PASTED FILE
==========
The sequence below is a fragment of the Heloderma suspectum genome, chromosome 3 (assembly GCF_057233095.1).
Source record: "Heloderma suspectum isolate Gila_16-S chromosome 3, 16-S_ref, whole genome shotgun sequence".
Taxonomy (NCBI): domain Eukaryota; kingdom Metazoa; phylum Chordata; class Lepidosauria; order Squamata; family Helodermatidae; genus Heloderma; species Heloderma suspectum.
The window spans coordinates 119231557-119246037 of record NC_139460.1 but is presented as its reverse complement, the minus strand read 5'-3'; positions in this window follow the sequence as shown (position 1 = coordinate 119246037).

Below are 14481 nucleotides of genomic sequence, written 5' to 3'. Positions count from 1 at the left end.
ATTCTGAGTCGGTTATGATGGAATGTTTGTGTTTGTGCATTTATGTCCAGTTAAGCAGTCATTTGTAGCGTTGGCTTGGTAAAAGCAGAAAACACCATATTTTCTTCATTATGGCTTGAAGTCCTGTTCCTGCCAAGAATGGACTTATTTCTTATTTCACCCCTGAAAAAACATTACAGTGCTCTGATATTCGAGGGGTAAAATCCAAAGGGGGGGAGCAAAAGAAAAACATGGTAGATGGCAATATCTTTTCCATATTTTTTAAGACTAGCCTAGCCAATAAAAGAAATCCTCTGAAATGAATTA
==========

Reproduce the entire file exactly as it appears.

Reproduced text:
The sequence below is a fragment of the Heloderma suspectum genome, chromosome 3 (assembly GCF_057233095.1).
Source record: "Heloderma suspectum isolate Gila_16-S chromosome 3, 16-S_ref, whole genome shotgun sequence".
Taxonomy (NCBI): domain Eukaryota; kingdom Metazoa; phylum Chordata; class Lepidosauria; order Squamata; family Helodermatidae; genus Heloderma; species Heloderma suspectum.
The window spans coordinates 119231557-119246037 of record NC_139460.1 but is presented as its reverse complement, the minus strand read 5'-3'; positions in this window follow the sequence as shown (position 1 = coordinate 119246037).

Below are 14481 nucleotides of genomic sequence, written 5' to 3'. Positions count from 1 at the left end.
ATTCTGAGTCGGTTATGATGGAATGTTTGTGTTTGTGCATTTATGTCCAGTTAAGCAGTCATTTGTAGCGTTGGCTTGGTAAAAGCAGAAAACACCATATTTTCTTCATTATGGCTTGAAGTCCTGTTCCTGCCAAGAATGGACTTATTTCTTATTTCACCCCTGAAAAAACATTACAGTGCTCTGATATTCGAGGGGTAAAATCCAAAGGGGGGGAGCAAAAGAAAAACATGGTAGATGGCAATATCTTTTCCATATTTTTTAAGACTAGCCTAGCCAATAAAAGAAATCCTCTGAAATGAATTA